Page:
Mn/DOT likes to pretend they are not in the land development business, yet they take actions every day specifically to facilitate land development. Without measuring and capturing these gains, we continue to make dumb investments. We need to become savvier.

5. The more complex and nuanced the impact of a transportation project, the more local the funding mechanisms and design decisions must be.

The relationship between transportation and land use is incredibly complex and nuanced. For decades, transportation funds have come along with standards and mandates that are blind to this complexity and nuance. These funds overwhelm local budgets and induce local officials to undertake projects they don’t fully support or believe are best for their communities, diverting resources from more worthy efforts in the process. We need to give local governments the ability – and the responsibility – to undertake and fund local transportation improvements in the way best suited for their community.

6. Where statewide slush funds are used to fund transportation investments, there must be intensive and ongoing accounting to monitor the financial return-on-investment.

We have largely convinced ourselves that transportation spending creates jobs, opportunity and wealth for Minnesotans. Does it? This is a testable hypothesis where we can generate and obtain plenty of data, yet we don’t. Why?

If we were deliberative about collecting and analyzing financial data relating to our transportation investments, we would learn what the best investments are and, most importantly, how to build our state’s collective wealth. If we are going to tax everyone and use that money as an “investment” for common good, we need to get serious about measuring the return on that investment.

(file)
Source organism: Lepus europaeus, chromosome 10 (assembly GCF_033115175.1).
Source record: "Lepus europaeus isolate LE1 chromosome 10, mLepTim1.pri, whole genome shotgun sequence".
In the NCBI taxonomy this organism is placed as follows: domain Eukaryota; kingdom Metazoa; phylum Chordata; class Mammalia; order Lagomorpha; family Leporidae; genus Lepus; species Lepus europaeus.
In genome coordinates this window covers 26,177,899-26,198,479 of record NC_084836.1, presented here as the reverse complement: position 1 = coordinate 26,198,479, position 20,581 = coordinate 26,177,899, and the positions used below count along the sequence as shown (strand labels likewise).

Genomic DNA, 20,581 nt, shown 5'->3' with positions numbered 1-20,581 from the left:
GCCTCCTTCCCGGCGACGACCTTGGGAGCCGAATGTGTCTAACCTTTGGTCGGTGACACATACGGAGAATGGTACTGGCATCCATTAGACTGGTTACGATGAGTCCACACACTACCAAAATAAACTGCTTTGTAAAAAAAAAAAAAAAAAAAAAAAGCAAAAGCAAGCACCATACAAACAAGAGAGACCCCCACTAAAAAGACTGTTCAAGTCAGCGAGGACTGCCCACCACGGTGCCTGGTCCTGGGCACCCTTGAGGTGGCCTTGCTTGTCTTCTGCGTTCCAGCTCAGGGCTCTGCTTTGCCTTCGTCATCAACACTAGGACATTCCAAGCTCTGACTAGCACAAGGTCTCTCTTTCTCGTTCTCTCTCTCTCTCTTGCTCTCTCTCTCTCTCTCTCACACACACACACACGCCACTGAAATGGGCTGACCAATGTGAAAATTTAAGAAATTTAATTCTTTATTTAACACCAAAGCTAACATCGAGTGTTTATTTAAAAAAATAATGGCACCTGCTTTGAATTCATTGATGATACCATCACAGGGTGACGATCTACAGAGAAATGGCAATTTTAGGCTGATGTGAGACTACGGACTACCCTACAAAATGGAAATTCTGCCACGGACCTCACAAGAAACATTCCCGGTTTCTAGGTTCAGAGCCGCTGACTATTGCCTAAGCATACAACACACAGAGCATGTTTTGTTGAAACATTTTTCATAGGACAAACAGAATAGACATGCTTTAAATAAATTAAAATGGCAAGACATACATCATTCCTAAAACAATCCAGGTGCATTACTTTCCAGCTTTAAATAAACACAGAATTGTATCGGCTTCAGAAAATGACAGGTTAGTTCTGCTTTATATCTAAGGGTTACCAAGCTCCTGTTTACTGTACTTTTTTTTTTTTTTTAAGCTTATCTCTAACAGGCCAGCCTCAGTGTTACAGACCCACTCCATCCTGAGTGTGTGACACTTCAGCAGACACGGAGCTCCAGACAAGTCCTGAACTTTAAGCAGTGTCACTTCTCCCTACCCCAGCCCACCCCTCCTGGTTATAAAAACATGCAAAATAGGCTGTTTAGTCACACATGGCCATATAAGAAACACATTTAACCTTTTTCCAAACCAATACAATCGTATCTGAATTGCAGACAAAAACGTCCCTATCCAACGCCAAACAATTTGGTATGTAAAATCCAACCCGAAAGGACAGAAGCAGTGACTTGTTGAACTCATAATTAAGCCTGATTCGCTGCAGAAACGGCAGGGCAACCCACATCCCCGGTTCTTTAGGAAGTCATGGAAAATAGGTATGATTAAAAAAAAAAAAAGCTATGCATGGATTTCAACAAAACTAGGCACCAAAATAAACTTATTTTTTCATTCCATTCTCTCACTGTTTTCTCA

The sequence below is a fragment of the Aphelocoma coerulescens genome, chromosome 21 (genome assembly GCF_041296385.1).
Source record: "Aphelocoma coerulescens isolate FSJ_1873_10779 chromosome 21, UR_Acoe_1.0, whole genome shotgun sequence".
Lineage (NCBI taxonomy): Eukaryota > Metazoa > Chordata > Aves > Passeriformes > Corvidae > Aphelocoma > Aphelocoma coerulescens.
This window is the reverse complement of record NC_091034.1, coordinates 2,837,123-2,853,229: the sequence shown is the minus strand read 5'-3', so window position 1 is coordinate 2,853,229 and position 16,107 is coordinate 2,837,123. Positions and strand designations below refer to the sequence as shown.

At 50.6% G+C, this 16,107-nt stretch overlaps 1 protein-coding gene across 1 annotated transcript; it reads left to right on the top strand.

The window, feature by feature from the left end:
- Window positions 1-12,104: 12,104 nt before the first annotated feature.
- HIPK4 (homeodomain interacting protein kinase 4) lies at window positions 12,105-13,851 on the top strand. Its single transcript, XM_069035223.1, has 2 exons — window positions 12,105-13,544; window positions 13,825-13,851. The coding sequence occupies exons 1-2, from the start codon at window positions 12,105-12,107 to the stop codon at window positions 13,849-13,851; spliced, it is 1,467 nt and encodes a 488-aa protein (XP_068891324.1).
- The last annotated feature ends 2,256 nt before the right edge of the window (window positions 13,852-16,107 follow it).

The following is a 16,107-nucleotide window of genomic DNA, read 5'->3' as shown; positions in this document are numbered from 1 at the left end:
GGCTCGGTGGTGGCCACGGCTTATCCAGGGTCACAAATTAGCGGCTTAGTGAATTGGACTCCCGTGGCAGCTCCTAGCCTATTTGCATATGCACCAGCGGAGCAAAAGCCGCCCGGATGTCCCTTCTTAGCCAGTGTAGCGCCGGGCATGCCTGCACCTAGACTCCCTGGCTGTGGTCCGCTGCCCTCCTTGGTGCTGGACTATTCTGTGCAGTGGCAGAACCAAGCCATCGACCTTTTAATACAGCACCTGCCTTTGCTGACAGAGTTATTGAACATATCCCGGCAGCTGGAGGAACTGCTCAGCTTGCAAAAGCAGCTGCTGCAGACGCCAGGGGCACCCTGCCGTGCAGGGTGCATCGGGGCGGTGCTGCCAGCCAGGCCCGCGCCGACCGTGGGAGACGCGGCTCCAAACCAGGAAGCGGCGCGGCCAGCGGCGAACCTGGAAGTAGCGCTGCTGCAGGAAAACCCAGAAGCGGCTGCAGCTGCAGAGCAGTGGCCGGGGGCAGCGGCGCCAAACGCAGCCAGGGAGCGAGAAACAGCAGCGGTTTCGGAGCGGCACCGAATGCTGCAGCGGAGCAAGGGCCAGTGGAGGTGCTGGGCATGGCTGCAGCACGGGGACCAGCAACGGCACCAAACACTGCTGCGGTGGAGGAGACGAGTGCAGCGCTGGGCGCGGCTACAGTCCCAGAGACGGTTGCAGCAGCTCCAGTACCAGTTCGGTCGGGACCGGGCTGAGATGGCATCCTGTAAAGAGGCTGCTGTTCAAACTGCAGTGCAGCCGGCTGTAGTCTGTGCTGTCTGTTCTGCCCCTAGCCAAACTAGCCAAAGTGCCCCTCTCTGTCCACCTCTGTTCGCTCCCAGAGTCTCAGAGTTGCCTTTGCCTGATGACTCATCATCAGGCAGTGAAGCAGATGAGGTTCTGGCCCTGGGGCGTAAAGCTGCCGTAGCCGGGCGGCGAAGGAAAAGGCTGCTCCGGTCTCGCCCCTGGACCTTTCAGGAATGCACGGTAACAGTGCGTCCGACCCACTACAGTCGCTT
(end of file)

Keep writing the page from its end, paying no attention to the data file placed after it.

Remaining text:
7. In the absence of sufficient communal revenue to meet all communal obligations, priority must be given to transportation projects providing the greatest statewide financial benefit.

We are being forced to do triage on our transportation infrastructure. The triage process should be a focused effort to improve the financial health of the state. Spreading out resources in a completely political process where everyone “gets their share” will guarantee that many high-returning projects are short-changed. Minnesota needs to focus on growing our resources incrementally over time, the only way to truly improve our capacity to serve our people.

Tomorrow I will describe, with a series of actions and policy changes, some ways we can apply these principles to bring about a financially productive transportation system and a strong, healthy Minnesota.

 

Coming Up:

  • Thursday: Specific proposals for funding and operating a modern transportation system.
  • Friday: Winners, losers and why it matters.

These thoughts are going to be part of a broader report on transportation and mobility that we are planning to release this year. If you’d like to be kept in the loop on that project, consider becoming a member of Strong Towns. And if you’d like to support this effort, we’re looking for partners that want to make a financial contribution to bring the Strong Towns message of transportation reform to their city or state. Contact our Executive Director, Jim Kumon. to find out how you can make that happen.

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Reader Comments (9)

You forgot the end for #3.

March 5, 2014 | Unregistered CommenterSteve S.

Two thoughts: